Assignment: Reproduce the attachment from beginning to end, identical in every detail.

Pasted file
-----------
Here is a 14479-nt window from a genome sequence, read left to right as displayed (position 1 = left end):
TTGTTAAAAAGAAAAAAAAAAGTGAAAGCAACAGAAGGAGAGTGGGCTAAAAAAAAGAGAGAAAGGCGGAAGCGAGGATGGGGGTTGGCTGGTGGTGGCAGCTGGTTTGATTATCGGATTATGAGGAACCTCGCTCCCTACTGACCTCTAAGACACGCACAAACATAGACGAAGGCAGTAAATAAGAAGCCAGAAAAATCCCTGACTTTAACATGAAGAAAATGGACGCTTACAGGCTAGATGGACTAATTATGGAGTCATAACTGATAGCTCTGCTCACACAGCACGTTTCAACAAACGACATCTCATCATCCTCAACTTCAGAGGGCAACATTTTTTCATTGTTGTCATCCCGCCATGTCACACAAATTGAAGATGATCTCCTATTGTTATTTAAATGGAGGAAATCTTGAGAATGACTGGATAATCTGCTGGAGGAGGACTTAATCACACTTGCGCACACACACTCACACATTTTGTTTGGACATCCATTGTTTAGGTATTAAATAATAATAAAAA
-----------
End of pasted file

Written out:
Here is a 14479-nt window from a genome sequence, read left to right as displayed (position 1 = left end):
TTGTTAAAAAGAAAAAAAAAAGTGAAAGCAACAGAAGGAGAGTGGGCTAAAAAAAAGAGAGAAAGGCGGAAGCGAGGATGGGGGTTGGCTGGTGGTGGCAGCTGGTTTGATTATCGGATTATGAGGAACCTCGCTCCCTACTGACCTCTAAGACACGCACAAACATAGACGAAGGCAGTAAATAAGAAGCCAGAAAAATCCCTGACTTTAACATGAAGAAAATGGACGCTTACAGGCTAGATGGACTAATTATGGAGTCATAACTGATAGCTCTGCTCACACAGCACGTTTCAACAAACGACATCTCATCATCCTCAACTTCAGAGGGCAACATTTTTTCATTGTTGTCATCCCGCCATGTCACACAAATTGAAGATGATCTCCTATTGTTATTTAAATGGAGGAAATCTTGAGAATGACTGGATAATCTGCTGGAGGAGGACTTAATCACACTTGCGCACACACACTCACACATTTTGTTTGGACATCCATTGTTTAGGTATTAAATAATAATAAAAA